At first, I thought of beginning this with a game of blind resume, but c’mon! You read the title! Not only did you read the title, when you did so you more than likely had one of two reactions. If you are a sabermetrics enthusiast, perhaps your first thought was of two relatively comparable pitchers in terms of effectiveness. If traditional statistics are more of your thing, or if you’re Jack Zduriencik, this comparison would seem highly ridiculous to you. However, are these two players, Weaver and Volquez, really all that different? Well, once you strip away all of the labels, preconceived notions, and flaw-laden statistics, the answer may just be that no, they aren’t.
Let me begin this by acknowledging that Jered Weaver is inarguably more accomplished than Edinson Volquez. His highs have been higher, and his lows not nearly as low. Player evaluation isn’t about the past, however, it’s about the future, and a closer look suggests that the future may in fact be brighter for Volquez than for Weaver. ERA may not be a completely useless statistic, after all, what is more important for a pitcher than avoiding the allowance of runs, but it certainly is no good at predicting future pitching success. So yes, while Weaver’s ERA of 3.27 suggests he is an ace, and Volquez’s mark of 5.71 suggests he shouldn’t even be in the league, xFIP, a stat far superior to ERA when it comes to forecasting what the future holds, tells an entirely different story. Believe it or not, despite the massive disparity in ERA, it was Volquez who possessed the stronger xFIP last season at 4.07 to Weaver’s 4.31. It is interesting that once the variable that is team defense is removed, the two pitchers now appear remarkably similar. Additionally, SIERA paints a similar picture. While Weaver’s number is slightly better in this case, 4.22 to 4.34, that difference is negligible in comparison to the difference in ERA.
Another signal that these two pitchers are not nearly as different as one might think is BABIP. It is worth nothing that Weaver has always sustained BABIP numbers well below average, for his career he sits at .271. Meanwhile, Volquez has consistently been above the league average at .306 for his career. However, one key sign suggests that both of these players could begin to see a reversal of fortune when it comes to balls hit in play. Last season, Edinson Volquez owned a line drive rate of 22.8%. While it is true that higher line drive rates might lead a pitcher to have a higher BABIP, Jered Weaver was less than one half of a percent better, at 22.4%. In all likelihood, Volquez’s BABIP of .325 from last season will not be quite as high this season, while Weaver’s mark of .268 may very well increase a bit.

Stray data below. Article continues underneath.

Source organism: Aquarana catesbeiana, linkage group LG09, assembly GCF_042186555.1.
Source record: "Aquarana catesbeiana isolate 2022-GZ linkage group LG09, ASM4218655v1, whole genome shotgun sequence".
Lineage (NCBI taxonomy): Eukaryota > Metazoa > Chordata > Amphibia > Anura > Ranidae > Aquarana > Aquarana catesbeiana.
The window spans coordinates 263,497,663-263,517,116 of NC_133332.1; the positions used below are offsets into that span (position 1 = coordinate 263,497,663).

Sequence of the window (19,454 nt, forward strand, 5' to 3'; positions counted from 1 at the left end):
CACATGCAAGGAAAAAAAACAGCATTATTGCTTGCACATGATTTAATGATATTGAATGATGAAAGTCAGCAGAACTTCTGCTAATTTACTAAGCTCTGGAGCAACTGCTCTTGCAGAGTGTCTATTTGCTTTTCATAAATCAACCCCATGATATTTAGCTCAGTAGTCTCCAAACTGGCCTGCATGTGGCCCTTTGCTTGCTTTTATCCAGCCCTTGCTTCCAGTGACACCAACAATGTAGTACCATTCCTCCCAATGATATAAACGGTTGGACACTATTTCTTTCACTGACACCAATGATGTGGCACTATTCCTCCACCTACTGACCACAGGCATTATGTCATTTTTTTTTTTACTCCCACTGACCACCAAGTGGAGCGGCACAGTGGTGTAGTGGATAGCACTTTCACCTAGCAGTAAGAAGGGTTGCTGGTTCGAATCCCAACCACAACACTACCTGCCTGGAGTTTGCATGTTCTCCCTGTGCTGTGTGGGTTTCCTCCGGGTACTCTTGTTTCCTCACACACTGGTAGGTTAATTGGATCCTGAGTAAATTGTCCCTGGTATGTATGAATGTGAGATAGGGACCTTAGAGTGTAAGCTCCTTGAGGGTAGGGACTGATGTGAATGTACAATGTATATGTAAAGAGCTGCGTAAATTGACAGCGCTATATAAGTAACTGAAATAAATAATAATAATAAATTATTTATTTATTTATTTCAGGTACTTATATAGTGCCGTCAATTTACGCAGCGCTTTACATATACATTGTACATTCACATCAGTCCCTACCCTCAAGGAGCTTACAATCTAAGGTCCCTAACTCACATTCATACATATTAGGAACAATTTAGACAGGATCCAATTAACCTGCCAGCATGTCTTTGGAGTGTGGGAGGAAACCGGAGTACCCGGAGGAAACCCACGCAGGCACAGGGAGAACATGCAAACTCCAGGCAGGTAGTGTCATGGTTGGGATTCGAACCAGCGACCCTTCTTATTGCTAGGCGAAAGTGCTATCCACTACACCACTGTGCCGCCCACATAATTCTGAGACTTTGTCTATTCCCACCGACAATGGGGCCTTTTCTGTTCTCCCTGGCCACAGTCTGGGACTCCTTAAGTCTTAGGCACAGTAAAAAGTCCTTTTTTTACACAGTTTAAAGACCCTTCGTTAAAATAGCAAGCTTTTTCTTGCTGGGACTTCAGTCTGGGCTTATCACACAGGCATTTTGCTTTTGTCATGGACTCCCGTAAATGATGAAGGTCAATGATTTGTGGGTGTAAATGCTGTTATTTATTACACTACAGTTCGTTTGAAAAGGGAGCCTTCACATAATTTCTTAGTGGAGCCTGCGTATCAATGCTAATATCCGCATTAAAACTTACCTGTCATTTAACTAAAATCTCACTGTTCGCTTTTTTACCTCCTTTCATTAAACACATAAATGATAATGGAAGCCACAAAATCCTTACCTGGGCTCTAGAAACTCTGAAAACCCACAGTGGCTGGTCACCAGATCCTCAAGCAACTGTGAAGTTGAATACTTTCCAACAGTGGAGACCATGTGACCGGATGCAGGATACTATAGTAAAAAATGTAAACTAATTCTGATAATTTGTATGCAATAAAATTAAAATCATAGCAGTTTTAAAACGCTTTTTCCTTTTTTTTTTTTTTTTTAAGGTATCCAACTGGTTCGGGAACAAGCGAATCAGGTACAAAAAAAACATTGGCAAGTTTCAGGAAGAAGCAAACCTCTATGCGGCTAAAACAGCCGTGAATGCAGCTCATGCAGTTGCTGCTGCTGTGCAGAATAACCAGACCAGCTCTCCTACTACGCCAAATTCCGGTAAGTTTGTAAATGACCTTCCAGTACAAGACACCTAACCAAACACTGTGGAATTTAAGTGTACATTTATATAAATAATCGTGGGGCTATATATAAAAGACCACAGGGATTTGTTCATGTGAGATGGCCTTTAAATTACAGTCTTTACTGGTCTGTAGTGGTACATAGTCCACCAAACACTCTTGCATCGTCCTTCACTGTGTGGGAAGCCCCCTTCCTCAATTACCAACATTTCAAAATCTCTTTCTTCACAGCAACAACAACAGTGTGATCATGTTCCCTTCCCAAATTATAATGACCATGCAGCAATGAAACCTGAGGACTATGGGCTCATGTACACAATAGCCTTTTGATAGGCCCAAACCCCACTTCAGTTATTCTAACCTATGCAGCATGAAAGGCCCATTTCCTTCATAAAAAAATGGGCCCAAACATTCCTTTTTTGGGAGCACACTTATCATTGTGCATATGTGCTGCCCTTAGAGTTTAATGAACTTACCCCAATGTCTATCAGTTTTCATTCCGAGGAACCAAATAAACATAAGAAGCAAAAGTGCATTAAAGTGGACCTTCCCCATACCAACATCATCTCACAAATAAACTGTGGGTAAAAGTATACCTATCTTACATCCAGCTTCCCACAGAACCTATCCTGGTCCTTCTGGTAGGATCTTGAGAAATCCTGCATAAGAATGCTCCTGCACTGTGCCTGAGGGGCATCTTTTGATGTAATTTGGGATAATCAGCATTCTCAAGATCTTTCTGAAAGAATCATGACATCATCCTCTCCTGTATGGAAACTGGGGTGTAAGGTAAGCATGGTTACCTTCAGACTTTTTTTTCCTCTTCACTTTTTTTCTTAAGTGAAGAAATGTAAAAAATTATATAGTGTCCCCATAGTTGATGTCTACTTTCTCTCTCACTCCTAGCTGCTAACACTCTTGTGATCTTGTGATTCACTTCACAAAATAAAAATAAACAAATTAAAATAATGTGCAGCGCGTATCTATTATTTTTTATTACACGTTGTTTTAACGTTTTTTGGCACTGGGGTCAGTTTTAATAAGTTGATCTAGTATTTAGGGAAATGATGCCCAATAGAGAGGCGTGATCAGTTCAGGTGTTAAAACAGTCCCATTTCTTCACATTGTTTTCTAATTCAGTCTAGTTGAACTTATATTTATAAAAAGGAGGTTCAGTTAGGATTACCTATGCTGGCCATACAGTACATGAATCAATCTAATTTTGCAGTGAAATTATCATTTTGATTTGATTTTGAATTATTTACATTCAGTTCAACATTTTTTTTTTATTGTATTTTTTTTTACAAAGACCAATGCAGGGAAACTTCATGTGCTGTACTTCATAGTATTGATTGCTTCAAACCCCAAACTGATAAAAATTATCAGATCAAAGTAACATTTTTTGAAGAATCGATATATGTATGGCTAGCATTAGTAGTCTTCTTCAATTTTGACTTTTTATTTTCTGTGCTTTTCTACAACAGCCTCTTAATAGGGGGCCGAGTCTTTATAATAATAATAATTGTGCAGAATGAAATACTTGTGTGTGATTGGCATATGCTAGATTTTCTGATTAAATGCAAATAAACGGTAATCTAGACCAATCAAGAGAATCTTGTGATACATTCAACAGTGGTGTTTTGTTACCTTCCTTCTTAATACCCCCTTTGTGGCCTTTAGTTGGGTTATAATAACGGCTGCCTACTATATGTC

Perhaps the single most concerning factor for Jered Weaver is his declining velocity. While Edinson Volquez is also experiencing a dip in his velocity, it is occurring at a glacial pace relative to Weaver. Since 2010, Weaver has seen his average fastball go from 89.9 MPH, not all that impressive to begin with, to 86.5 last season. That is a difference of 3.4 MPH, a frightening decline to say the least, especially for a player who is already struggling to strike out batters to begin with(6.82 K/9 last season.) Meanwhile, Volquez has only experienced a 1.1 MPH decline in that same timeframe, and last season threw his average fastball a staggering 6 MPH faster than Weaver did. It’s not as if Weaver is a decade older than Volquez either, as they are separated by less than a year. Edinson Volquez is aging better than Jered Weaver. It’s just that simple.
One final worrisome element of Jered Weaver’s game lies in his extreme fly-ball tendency, an issue that will only become worse given the aforementioned loss in velocity. Last season, he posted a FB% of 46.8, a higher percentage than fly ball artist Aaron Harang, who sat at 44.3%. As a general rule of thumb, when you’re surrendering more fly balls than Aaron Harang, you’re surrendering too many fly balls. By contrast, Edinson Volquez is extremely effective when it comes to keeping the ball out of the air and on the ground. Last season, he ranked 16th among qualified starters in terms of avoiding fly balls, achieving an excellent FB% of 29.6. You don’t need to be a mathematician to know that the difference between 46.8% and 29.6% is a significant one.
By no means was the purpose of this piece to disparage Jered Weaver, nor to pretend that Edinson Volquez is flawless. Simply, to point out an example of two players who have inexplicably gained reputations they do not deserve. Jered Weaver is a good major league pitcher, nothing more, and the numbers prove that to be so. Similarly, while Edinson Volquez may never be described as overly reliable or consistent, he is nowhere near the train wreck some like to make him out to be, regardless of whether his ERA says otherwise. His ERA is surface and his ERA is noise. His peripherals are substance, and they are what truly matter.
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